Elena Avignone, Valentin Nägerl dans J Neuroinflammation

Modification de la dynamique des prolongements microgliaux après l’induction d’une crise d’épilepsie de type grand mal (status epilepticus)

Altered morphological dynamics of activated microglia after induction of status epilepticus.
Avignone E, Lepleux M, Angibaud J, Nägerl UV. J Neuroinflammation. 2015 Nov 4;12(1):202. doi: 10.1186/s12974-015-0421-6.

Since a decade we know that in physiological conditions microglia move constantly their processes (called basal motility) scanning the surrounding brain tissue, and that in response to an acute lesion they can rapidly project their processes towards sites of danger signals (called directional motility). Motility is thought to be a key factor in the homeostasis control exerted by microglia, presumably probing and containing the damage to protect the surrounding cells. However whether microglia can maintain these functions intact in pathological conditions remained an open and key question.

Few years ago, in the lab of Etienne Audinat we characterized how microglial cells change their properties after the induction of status epilepticus. Thanks to the Chaire d’Excellence de l’Université de Bordeaux and CNRS, I further explored this topic when I joined the Institut Interdisciplinaire de Neuroscience (Synaptic plasticity and super-resolution microscopy group). We used GFP-labeled microglia and two photon microscopy to characterize in detail how this specific pathological condition affects microglial motility.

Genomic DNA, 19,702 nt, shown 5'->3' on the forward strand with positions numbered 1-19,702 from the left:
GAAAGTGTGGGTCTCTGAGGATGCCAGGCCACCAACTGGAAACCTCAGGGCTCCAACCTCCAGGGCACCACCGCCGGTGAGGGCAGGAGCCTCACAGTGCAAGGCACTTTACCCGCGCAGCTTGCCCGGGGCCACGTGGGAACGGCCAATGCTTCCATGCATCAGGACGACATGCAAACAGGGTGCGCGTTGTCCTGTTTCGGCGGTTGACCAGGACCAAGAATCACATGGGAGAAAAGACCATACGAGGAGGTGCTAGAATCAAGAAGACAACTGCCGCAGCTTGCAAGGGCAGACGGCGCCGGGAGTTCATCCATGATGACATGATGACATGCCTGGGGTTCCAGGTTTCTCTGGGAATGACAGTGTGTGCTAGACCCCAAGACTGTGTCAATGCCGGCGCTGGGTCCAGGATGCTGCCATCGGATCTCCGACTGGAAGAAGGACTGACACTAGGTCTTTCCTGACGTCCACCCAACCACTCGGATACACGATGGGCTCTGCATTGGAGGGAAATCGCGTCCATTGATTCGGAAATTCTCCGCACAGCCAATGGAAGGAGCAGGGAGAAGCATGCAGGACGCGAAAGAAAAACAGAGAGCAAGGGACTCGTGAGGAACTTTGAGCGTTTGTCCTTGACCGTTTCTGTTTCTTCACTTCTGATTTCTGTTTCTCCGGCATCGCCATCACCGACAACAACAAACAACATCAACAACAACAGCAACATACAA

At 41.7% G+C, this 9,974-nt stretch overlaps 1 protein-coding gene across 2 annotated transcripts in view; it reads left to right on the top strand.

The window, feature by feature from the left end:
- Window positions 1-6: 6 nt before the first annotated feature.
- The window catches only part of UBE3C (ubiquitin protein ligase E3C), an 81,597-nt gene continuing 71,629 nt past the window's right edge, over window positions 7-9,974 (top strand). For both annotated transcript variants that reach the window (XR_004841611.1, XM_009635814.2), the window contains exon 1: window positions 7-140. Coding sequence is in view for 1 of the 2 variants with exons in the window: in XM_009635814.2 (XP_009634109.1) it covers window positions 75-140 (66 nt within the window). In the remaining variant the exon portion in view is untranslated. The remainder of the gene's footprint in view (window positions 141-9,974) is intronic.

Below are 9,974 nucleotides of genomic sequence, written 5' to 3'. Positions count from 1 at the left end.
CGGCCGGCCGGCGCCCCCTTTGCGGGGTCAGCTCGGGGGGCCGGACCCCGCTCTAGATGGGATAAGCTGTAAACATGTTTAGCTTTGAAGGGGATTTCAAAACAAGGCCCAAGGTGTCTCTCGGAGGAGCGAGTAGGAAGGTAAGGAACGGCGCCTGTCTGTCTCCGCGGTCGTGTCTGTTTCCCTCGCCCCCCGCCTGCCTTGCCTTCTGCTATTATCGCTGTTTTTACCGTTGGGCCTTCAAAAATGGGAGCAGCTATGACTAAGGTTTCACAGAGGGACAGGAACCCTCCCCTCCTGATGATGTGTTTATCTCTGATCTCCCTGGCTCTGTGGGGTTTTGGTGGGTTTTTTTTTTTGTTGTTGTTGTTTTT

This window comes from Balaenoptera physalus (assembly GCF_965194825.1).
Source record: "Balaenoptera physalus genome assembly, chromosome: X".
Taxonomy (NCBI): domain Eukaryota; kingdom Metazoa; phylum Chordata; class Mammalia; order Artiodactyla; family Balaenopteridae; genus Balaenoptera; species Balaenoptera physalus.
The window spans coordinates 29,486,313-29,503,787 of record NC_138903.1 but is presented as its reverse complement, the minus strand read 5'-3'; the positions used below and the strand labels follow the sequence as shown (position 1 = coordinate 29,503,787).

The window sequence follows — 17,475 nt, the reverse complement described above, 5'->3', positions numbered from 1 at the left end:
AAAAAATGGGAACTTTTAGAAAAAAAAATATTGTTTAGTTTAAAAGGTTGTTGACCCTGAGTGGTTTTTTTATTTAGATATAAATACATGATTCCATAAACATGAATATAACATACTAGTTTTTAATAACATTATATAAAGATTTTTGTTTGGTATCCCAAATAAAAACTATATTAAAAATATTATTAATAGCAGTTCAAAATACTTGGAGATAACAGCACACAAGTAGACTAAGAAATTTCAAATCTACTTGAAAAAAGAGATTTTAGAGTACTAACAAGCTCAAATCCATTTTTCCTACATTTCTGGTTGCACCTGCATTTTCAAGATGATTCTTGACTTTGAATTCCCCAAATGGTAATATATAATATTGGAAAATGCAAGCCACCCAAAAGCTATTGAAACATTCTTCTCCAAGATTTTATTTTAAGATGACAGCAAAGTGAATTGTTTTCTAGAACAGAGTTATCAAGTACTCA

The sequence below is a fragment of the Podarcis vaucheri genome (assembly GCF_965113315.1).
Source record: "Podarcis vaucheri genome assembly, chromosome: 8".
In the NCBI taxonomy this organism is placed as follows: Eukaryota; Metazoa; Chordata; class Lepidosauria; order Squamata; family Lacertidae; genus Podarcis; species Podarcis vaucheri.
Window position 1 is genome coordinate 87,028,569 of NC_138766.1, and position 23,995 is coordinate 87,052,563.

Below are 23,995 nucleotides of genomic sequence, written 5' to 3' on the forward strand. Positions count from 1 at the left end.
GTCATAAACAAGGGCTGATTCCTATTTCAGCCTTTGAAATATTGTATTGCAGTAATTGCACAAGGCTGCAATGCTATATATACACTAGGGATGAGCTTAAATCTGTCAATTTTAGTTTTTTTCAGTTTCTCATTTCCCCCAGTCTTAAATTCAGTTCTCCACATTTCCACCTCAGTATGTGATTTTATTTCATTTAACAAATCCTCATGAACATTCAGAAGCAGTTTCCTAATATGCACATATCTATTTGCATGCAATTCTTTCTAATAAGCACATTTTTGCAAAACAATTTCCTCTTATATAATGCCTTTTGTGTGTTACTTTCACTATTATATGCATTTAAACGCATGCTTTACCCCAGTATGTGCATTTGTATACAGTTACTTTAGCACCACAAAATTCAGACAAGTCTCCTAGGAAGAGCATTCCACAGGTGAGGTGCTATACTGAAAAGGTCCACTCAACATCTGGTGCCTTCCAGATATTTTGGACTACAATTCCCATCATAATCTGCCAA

Our results show that 48 hours after status epilepticus microglial processes were able to scan a larger territory without changing their velocity. Furthermore the processes motility towards a specific site was differently modulated according to the trigger stimulus. While the directional motility towards a small lesion induced by a laser was not affected, processes moved at double speed towards a source of an ATP analogue (considered an alerting signal).

Thus although some of properties of microglia dramatically changed after the induction of status epilepcticus, its motility is not compromised. Indeed, they can still patrol the environment and react to stimuli, possibly even in a more efficient way. This study also reveals us that motility cannot be considered as a single phenomenon, but each type of motility can be differently affected by diverse pathological conditions, suggesting that they may have a different role. The overall role and properties of microglia likely change along lifespan, from the immature to mature brain, but that’s another ongoing story…

Figure legend: Changes of microglial dynamics in the hippocampus after status epilepticus. Two photon images of microglial cells at two different time points during basal motility (left) and directional motility (right) in control (top) and in hippocampal slices from animal 48h after status epilepticus. After status epilepticus, microglial processes explore a larger territory during basal motility, as indicated by the retracting (red) and expanding (green) movements (scale bar 5µm). In response to a danger signal represented by an ATP analogue (yellow clue), they increase their velocity towards the target, arriving and surrounding the site more rapidly (scale bar 15µm).